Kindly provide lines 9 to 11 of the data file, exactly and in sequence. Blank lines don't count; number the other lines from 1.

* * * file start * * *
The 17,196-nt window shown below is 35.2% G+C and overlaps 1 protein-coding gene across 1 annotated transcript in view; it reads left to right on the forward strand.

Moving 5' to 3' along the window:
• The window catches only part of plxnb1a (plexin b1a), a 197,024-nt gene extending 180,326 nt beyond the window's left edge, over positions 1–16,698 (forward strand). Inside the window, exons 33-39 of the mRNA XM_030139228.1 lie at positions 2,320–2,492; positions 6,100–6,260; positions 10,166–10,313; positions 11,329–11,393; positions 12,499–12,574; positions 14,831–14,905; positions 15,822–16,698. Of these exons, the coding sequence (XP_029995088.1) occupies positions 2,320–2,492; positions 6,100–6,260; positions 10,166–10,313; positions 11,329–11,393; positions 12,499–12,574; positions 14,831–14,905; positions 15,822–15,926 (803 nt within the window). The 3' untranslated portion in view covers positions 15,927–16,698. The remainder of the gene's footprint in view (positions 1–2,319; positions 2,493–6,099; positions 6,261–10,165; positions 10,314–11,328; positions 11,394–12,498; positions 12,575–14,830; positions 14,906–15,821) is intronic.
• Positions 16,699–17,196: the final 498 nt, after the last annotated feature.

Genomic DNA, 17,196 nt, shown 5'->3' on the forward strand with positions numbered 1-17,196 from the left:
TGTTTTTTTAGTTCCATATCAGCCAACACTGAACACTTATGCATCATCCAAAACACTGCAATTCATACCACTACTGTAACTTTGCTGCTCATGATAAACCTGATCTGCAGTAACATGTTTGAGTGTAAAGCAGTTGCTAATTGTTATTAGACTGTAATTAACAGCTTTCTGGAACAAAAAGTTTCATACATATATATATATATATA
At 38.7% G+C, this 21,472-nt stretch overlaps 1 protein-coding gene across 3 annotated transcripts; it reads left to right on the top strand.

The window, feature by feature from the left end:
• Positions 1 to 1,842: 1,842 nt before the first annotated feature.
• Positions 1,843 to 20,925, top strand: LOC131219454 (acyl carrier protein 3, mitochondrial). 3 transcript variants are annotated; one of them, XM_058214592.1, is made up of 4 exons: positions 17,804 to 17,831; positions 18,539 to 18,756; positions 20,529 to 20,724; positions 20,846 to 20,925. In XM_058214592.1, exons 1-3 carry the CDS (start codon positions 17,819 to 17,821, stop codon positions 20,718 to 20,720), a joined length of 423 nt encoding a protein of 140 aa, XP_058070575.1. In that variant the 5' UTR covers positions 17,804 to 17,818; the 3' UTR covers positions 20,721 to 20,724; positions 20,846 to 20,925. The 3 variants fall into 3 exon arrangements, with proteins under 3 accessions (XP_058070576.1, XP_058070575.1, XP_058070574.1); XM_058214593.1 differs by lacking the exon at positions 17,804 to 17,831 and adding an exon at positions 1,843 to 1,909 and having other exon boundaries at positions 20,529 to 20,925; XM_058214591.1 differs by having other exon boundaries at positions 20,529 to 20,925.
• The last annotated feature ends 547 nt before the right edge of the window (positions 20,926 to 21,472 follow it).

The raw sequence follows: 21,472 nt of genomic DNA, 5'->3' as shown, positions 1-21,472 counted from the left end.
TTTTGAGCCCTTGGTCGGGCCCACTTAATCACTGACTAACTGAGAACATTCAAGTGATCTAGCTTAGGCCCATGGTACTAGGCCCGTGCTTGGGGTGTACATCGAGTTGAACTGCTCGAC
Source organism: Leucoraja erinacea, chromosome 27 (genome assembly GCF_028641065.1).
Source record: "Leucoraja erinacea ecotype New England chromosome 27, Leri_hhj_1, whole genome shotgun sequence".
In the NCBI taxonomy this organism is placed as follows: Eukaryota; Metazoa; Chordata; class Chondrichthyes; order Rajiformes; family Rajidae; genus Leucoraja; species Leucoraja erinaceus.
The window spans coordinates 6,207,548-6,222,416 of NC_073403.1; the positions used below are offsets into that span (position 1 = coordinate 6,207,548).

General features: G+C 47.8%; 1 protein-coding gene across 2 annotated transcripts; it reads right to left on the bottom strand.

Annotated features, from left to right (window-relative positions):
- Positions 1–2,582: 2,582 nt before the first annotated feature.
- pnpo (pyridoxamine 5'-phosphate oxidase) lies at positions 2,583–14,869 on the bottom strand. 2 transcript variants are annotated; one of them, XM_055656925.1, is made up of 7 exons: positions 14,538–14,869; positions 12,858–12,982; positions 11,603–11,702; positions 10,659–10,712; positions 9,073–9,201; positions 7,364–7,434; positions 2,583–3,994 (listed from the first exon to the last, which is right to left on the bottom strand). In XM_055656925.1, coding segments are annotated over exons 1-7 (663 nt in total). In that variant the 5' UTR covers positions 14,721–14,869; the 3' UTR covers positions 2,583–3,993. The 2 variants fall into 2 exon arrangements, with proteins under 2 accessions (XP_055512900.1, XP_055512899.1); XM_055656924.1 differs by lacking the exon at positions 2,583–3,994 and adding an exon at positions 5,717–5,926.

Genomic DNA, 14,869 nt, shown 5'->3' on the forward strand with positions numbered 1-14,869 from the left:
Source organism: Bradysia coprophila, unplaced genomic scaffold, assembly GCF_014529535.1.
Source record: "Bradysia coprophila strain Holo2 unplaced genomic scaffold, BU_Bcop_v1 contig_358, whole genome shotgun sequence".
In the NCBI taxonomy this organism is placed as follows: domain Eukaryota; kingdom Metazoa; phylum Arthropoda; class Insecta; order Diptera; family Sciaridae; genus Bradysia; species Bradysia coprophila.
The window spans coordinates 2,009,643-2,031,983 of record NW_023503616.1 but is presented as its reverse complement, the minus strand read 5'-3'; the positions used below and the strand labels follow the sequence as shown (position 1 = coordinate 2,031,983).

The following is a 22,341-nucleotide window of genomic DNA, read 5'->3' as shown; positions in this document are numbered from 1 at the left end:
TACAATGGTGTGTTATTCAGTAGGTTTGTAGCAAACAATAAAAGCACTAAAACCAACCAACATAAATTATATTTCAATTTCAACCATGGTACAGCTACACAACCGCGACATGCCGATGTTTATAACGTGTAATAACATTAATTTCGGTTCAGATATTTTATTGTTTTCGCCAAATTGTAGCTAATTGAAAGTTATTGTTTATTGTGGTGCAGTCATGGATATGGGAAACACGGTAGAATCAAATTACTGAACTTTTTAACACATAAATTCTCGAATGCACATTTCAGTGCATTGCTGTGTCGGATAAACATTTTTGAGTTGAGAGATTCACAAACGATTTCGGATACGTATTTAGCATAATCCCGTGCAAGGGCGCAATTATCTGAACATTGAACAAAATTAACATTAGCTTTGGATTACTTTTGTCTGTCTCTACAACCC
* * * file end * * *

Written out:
• Positions 1 to 1,842: 1,842 nt before the first annotated feature.
• Positions 1,843 to 20,925, top strand: LOC131219454 (acyl carrier protein 3, mitochondrial). 3 transcript variants are annotated; one of them, XM_058214592.1, is made up of 4 exons: positions 17,804 to 17,831; positions 18,539 to 18,756; positions 20,529 to 20,724; positions 20,846 to 20,925. In XM_058214592.1, exons 1-3 carry the CDS (start codon positions 17,819 to 17,821, stop codon positions 20,718 to 20,720), a joined length of 423 nt encoding a protein of 140 aa, XP_058070575.1. In that variant the 5' UTR covers positions 17,804 to 17,818; the 3' UTR covers positions 20,721 to 20,724; positions 20,846 to 20,925. The 3 variants fall into 3 exon arrangements, with proteins under 3 accessions (XP_058070576.1, XP_058070575.1, XP_058070574.1); XM_058214593.1 differs by lacking the exon at positions 17,804 to 17,831 and adding an exon at positions 1,843 to 1,909 and having other exon boundaries at positions 20,529 to 20,925; XM_058214591.1 differs by having other exon boundaries at positions 20,529 to 20,925.
• The last annotated feature ends 547 nt before the right edge of the window (positions 20,926 to 21,472 follow it).